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Updated on July 18, 2023

Devaluation refers to the deliberate reduction in the value of a country’s currency against other currencies in the foreign exchange market. It is a policy decision typically undertaken by a country’s central bank or government authorities. Devaluation is aimed at making the country’s exports more competitive and stimulating economic growth.

When a currency is devalued, it means that its exchange rate decreases relative to other currencies. For example, if 1 USD used to equal 70 INR, a devaluation could change it to 1 USD equaling 80 INR. This means that it now takes more units of domestic currency to purchase one unit of foreign currency.

What are the pros and cons of the devaluation of currency?


Devaluation can make a country’s exports more affordable, leading to increased competitiveness in international markets. By making exports cheaper and imports more expensive, devaluation can potentially reduce trade deficits and improve the country’s trade balance. Devaluation can stimulate economic growth by attracting foreign investment and encouraging domestic production.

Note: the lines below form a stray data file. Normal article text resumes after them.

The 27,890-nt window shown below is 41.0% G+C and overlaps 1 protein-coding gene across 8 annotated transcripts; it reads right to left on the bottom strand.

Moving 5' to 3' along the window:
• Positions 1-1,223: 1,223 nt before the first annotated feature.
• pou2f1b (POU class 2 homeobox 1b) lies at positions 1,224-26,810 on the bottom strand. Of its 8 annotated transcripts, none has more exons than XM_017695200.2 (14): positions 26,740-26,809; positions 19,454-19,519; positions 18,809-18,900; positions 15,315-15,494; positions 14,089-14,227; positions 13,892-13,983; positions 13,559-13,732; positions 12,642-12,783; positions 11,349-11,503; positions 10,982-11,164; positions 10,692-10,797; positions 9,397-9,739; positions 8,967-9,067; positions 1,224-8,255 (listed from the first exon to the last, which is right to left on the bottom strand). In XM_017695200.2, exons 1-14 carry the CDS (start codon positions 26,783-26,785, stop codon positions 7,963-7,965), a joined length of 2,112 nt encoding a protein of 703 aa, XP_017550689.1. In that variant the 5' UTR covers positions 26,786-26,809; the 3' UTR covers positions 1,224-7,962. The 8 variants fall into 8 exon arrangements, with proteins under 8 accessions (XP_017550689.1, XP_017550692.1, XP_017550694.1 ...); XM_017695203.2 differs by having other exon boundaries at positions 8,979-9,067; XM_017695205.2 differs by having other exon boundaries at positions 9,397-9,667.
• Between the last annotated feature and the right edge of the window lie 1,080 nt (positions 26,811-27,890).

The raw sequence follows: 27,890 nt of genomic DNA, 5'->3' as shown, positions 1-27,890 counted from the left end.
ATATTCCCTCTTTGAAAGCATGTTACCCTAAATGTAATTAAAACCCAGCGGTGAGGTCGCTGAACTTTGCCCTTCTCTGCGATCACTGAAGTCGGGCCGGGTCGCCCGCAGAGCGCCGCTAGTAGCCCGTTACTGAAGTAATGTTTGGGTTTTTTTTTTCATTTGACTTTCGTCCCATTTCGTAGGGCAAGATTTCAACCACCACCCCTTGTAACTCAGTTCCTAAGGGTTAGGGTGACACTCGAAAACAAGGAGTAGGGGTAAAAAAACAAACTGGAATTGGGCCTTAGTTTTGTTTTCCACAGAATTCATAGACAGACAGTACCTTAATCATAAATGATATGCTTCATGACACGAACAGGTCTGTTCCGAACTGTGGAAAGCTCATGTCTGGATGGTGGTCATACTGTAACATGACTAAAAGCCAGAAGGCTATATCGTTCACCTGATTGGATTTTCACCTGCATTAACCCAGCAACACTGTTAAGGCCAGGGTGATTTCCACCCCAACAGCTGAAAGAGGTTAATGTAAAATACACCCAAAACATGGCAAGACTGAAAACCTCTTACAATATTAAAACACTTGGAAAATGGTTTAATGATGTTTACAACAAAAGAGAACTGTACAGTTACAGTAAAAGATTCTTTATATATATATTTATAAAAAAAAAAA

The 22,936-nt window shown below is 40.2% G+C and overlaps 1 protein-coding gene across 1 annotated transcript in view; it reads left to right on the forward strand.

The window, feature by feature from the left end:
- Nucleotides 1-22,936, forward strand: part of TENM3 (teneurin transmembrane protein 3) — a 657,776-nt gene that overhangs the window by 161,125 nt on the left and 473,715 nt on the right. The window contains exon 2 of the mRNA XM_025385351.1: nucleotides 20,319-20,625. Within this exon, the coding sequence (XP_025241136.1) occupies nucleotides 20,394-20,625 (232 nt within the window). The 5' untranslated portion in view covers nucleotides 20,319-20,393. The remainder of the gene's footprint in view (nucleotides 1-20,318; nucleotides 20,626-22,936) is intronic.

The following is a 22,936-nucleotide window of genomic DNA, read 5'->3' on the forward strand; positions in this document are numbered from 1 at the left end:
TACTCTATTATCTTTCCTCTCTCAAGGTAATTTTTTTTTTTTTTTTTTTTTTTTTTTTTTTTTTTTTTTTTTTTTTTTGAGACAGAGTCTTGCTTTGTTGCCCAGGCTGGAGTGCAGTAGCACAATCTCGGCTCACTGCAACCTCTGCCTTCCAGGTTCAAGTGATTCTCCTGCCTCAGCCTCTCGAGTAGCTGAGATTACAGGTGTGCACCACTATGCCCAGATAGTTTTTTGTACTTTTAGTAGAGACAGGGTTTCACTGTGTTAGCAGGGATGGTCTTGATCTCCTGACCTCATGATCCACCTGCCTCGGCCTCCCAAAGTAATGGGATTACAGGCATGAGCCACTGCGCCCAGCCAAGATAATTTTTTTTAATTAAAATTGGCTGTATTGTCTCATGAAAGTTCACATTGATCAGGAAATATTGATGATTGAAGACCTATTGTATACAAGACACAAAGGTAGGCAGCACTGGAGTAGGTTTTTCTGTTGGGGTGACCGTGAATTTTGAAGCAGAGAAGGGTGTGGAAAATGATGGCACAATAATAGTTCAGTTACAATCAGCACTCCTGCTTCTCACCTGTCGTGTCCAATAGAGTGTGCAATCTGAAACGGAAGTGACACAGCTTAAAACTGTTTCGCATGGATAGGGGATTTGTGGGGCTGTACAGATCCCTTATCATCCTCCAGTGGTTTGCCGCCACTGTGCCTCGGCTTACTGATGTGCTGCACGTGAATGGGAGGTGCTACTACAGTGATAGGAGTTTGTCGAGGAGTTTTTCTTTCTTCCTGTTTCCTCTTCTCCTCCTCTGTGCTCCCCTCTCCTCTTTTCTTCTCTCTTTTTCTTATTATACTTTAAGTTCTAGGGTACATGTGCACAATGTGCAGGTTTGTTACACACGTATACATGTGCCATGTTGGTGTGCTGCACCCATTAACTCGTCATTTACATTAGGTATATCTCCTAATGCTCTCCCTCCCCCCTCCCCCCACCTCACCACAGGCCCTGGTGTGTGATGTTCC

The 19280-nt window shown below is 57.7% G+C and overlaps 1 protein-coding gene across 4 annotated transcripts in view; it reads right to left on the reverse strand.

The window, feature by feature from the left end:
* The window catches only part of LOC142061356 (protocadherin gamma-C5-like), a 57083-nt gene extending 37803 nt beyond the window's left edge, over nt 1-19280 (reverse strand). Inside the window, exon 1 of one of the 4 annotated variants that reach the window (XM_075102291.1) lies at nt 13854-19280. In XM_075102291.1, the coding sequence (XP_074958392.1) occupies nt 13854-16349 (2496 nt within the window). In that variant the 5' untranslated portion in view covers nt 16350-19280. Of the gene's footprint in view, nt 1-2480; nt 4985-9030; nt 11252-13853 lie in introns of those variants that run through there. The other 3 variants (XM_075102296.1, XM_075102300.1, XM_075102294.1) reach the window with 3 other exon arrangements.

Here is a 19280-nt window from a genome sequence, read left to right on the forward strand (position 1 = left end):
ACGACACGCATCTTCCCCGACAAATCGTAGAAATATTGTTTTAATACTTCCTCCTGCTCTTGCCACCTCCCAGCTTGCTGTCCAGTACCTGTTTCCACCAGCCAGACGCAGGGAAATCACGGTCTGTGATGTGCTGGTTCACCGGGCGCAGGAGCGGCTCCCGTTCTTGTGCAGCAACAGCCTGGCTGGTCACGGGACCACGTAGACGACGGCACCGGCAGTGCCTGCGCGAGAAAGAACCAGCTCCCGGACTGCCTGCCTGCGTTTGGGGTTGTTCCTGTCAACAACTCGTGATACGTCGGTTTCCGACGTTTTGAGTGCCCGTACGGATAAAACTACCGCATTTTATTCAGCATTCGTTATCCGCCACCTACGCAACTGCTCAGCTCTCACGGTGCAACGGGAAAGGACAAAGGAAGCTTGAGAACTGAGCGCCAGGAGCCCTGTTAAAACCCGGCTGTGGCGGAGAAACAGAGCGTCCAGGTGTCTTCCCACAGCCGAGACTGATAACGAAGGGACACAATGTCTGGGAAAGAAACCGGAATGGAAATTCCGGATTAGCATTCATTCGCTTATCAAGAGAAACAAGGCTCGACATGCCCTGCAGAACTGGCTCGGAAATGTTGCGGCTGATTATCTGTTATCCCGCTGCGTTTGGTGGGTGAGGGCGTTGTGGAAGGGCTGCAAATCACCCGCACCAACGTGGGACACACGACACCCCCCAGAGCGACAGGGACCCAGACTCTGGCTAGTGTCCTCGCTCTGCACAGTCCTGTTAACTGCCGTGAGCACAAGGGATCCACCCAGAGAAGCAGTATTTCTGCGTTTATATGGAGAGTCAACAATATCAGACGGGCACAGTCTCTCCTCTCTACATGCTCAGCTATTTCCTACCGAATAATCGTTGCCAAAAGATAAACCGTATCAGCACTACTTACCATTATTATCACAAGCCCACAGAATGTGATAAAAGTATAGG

Devaluation can increase the cost of imported goods, leading to higher inflation rates in the domestic economy. It can lower the value of the domestic currency, reducing the purchasing power of individuals and businesses for imported goods and services. Devaluation may undermine investor confidence, leading to capital flight as investors seek more stable currencies, which can negatively impact the country’s financial stability. If a country has significant external debt denominated in foreign currencies, devaluation can increase the burden of repayment, as it takes more domestic currency to service the debt. Devaluation can result in higher costs of living, reduced real wages, and income disparities, which may have social implications.